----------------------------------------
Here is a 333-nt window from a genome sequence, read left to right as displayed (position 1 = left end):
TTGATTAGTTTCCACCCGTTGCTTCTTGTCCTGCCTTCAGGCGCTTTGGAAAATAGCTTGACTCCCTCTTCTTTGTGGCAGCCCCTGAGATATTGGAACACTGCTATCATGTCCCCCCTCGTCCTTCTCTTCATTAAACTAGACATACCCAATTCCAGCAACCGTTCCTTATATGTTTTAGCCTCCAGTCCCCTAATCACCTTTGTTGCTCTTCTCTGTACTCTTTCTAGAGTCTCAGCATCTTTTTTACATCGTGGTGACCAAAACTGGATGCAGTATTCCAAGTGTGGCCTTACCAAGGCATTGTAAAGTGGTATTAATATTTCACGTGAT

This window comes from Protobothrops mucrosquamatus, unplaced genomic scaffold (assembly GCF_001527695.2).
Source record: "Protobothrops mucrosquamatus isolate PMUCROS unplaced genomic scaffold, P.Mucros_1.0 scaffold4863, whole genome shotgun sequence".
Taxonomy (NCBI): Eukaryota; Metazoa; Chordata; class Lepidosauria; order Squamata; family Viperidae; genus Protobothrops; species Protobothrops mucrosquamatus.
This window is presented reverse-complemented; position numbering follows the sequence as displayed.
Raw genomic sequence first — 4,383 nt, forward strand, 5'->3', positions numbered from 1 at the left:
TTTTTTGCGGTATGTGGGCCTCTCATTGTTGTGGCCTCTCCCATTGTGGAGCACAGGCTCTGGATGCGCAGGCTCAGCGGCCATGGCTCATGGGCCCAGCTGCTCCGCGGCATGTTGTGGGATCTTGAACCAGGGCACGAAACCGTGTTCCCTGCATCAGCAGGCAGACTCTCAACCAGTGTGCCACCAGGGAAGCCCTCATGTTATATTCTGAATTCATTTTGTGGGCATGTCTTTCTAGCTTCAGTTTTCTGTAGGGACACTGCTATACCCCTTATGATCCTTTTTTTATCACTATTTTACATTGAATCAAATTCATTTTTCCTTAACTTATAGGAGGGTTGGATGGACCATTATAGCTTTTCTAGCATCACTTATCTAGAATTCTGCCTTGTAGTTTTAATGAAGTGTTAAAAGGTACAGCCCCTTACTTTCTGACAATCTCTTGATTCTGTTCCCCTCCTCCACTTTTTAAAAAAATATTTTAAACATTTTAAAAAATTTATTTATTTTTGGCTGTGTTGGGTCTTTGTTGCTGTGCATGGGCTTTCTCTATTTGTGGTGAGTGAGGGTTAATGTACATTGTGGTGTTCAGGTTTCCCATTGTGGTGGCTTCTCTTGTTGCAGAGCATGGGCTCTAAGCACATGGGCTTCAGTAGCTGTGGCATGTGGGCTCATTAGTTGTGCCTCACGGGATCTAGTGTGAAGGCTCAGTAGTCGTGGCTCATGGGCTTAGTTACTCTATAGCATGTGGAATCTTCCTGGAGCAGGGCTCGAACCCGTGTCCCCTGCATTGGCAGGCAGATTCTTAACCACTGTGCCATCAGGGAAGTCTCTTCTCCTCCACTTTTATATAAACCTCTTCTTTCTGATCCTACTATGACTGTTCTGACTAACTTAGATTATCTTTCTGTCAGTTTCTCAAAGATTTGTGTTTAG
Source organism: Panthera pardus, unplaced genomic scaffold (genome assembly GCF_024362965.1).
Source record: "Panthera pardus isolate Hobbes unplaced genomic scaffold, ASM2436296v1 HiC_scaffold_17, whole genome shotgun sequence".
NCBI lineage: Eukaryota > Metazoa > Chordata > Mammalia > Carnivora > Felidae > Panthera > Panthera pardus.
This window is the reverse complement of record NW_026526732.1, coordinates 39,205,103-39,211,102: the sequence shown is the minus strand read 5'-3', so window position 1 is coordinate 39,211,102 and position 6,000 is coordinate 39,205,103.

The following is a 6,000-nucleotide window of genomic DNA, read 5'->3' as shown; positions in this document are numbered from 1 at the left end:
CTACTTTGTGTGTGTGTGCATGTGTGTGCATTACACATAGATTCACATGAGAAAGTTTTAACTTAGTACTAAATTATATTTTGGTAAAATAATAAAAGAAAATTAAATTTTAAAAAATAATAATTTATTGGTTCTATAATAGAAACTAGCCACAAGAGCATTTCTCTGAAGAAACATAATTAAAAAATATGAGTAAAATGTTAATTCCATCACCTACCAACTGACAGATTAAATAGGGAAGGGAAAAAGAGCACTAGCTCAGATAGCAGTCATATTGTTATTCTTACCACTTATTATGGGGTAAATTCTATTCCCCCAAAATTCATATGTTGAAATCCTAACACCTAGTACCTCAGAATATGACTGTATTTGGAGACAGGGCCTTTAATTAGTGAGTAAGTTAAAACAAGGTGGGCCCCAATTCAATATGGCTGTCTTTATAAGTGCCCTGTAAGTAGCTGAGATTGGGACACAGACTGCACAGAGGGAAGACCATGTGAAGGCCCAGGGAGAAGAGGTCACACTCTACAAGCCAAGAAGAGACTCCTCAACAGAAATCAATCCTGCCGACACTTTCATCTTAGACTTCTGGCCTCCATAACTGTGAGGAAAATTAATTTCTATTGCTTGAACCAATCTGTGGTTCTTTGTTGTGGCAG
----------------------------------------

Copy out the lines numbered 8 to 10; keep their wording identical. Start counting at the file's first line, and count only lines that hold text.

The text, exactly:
TTTTTTGCGGTATGTGGGCCTCTCATTGTTGTGGCCTCTCCCATTGTGGAGCACAGGCTCTGGATGCGCAGGCTCAGCGGCCATGGCTCATGGGCCCAGCTGCTCCGCGGCATGTTGTGGGATCTTGAACCAGGGCACGAAACCGTGTTCCCTGCATCAGCAGGCAGACTCTCAACCAGTGTGCCACCAGGGAAGCCCTCATGTTATATTCTGAATTCATTTTGTGGGCATGTCTTTCTAGCTTCAGTTTTCTGTAGGGACACTGCTATACCCCTTATGATCCTTTTTTTATCACTATTTTACATTGAATCAAATTCATTTTTCCTTAACTTATAGGAGGGTTGGATGGACCATTATAGCTTTTCTAGCATCACTTATCTAGAATTCTGCCTTGTAGTTTTAATGAAGTGTTAAAAGGTACAGCCCCTTACTTTCTGACAATCTCTTGATTCTGTTCCCCTCCTCCACTTTTTAAAAAAATATTTTAAACATTTTAAAAAATTTATTTATTTTTGGCTGTGTTGGGTCTTTGTTGCTGTGCATGGGCTTTCTCTATTTGTGGTGAGTGAGGGTTAATGTACATTGTGGTGTTCAGGTTTCCCATTGTGGTGGCTTCTCTTGTTGCAGAGCATGGGCTCTAAGCACATGGGCTTCAGTAGCTGTGGCATGTGGGCTCATTAGTTGTGCCTCACGGGATCTAGTGTGAAGGCTCAGTAGTCGTGGCTCATGGGCTTAGTTACTCTATAGCATGTGGAATCTTCCTGGAGCAGGGCTCGAACCCGTGTCCCCTGCATTGGCAGGCAGATTCTTAACCACTGTGCCATCAGGGAAGTCTCTTCTCCTCCACTTTTATATAAACCTCTTCTTTCTGATCCTACTATGACTGTTCTGACTAACTTAGATTATCTTTCTGTCAGTTTCTCAAAGATTTGTGTTTAG
Source organism: Panthera pardus, unplaced genomic scaffold (genome assembly GCF_024362965.1).
Source record: "Panthera pardus isolate Hobbes unplaced genomic scaffold, ASM2436296v1 HiC_scaffold_17, whole genome shotgun sequence".